Apologies if I've missed this answer somewhere, but will a Renogy 100w suitcase panel with the PWM controller harm a 100ah 12V LiFePO4 battery pack? I chatted online with a Renogy salesperson but I don't think he understood because he tried to sell me something called The Lycan Powerbox, which does not appear to be a solar panel at all.
Last month, I bit the bullet on the battery for a recently acquired conversion van and have been charging with a Tenergy 12.8V LiFeP04 charger by either generator or plugging into a wall outlet. I am going to the Texas Star Party in a week and need something to set out in the West Texas sunshine. Later on I will acquire a lithium charge controller and rooftop panels, but as a temporary measure will the Renogy product provide at least some charge without damaging the cells? Once I can run the generator without disturbing other,  or plug in, I can use the Tenergy charger for a full  charge.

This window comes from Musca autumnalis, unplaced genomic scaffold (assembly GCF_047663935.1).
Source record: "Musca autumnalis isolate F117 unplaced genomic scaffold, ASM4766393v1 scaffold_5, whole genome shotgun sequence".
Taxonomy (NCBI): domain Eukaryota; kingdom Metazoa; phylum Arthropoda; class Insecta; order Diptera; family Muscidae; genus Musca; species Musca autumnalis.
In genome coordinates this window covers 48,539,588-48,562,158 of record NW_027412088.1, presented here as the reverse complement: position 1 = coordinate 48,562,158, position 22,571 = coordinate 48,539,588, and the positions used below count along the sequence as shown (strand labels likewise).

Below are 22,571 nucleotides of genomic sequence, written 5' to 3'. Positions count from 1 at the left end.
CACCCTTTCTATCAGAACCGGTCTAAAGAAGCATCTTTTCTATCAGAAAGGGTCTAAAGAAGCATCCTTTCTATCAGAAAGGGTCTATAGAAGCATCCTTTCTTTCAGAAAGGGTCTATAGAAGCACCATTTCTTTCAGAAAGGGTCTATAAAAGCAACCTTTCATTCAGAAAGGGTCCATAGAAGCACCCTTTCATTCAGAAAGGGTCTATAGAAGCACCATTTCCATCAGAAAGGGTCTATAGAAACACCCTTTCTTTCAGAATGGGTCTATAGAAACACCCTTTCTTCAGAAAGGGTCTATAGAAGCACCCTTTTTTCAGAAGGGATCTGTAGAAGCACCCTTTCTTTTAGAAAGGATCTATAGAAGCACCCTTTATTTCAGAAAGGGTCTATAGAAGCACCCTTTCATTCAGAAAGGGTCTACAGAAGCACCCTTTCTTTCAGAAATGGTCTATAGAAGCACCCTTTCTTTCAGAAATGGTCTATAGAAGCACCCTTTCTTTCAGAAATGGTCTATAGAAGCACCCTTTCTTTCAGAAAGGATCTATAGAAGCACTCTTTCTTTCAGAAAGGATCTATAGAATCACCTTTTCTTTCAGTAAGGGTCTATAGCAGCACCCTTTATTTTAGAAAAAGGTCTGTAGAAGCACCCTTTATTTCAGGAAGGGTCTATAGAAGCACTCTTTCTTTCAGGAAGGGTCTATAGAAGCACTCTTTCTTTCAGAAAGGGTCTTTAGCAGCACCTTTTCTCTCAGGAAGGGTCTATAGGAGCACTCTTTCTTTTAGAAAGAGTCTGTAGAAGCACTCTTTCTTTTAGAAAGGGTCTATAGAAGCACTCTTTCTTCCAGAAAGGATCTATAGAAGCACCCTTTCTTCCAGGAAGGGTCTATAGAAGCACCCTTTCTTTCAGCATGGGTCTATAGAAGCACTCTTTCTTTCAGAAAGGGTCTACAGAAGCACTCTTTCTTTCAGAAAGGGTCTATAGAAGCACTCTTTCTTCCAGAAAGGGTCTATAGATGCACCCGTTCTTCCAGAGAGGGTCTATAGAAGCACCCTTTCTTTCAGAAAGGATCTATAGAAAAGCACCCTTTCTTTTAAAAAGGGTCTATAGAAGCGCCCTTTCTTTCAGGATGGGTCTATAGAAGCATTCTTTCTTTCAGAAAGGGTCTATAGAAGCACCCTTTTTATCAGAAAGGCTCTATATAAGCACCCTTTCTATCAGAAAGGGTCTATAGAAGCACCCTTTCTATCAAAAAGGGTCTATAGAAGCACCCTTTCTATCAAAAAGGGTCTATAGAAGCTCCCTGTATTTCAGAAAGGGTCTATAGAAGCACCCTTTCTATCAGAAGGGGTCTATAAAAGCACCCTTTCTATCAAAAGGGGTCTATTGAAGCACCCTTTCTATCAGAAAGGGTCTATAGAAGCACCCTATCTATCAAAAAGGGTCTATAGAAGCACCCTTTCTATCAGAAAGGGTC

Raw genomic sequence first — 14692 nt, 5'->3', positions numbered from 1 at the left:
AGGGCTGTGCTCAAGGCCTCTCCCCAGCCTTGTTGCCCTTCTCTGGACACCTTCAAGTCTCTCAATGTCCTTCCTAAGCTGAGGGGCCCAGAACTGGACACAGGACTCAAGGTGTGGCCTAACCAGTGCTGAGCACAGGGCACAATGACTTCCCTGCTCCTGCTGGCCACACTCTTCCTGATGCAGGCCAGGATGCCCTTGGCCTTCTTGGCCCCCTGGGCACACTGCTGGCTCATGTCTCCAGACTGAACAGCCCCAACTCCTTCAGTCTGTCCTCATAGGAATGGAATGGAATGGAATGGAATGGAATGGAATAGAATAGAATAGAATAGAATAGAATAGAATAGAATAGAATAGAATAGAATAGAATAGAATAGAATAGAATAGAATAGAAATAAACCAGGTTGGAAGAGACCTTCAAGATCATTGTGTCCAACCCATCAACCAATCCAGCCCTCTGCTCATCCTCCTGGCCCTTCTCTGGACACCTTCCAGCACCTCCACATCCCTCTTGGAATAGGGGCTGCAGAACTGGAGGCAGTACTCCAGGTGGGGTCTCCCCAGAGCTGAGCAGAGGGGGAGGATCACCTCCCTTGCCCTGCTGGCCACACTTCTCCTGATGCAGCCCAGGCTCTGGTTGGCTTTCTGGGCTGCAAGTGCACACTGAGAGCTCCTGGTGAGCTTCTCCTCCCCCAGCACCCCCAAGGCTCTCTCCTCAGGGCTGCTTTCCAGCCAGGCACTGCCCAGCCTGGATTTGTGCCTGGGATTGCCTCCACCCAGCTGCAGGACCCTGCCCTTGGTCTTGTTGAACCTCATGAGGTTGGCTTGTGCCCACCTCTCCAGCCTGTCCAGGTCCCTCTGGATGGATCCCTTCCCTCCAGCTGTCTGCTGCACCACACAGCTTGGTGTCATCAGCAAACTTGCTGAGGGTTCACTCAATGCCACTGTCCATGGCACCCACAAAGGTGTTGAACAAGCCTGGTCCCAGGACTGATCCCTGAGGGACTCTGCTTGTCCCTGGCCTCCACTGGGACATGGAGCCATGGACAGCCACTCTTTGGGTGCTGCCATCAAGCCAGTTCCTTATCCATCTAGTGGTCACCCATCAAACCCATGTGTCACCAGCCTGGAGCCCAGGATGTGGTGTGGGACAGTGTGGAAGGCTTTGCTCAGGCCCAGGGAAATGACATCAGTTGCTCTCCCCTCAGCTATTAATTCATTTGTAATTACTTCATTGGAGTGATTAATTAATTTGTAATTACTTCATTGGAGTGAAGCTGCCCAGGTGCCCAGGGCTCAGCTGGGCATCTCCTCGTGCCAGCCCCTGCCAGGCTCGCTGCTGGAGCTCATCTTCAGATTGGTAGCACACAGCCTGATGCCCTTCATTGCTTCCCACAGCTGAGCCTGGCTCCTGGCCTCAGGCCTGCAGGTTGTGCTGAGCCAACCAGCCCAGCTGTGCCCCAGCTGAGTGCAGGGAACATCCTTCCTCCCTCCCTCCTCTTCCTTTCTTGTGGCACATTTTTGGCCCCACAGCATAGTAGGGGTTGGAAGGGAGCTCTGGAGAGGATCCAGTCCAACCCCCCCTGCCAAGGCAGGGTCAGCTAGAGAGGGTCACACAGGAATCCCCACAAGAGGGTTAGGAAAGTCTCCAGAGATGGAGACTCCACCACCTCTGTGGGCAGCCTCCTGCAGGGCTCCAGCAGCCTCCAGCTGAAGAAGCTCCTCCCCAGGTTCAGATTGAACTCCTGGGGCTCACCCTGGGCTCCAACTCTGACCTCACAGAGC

I agree with Blars that 14.0v max charge voltage into a 4s lifepo4 battery pack if you want it to live a long and happy life.  I personally end the charge of my lifepo4 pack at 13.8-13.9v.

I did some research into the Tenergy chargers and went to a data sheet as well.  Since you did not state which Tenergy charger you are using I researched the Tenergy 1.5-10 amp chargers.  It looks like these chargers have a boost phase (constant current) that is programed to end at 14.6v (3.65 volts per cell).  Yikes!!!  The charge parameters of those Tenergy "lifepo4" chargers look suspiciously like those found in a basic multi-stage lead acid chargers to me.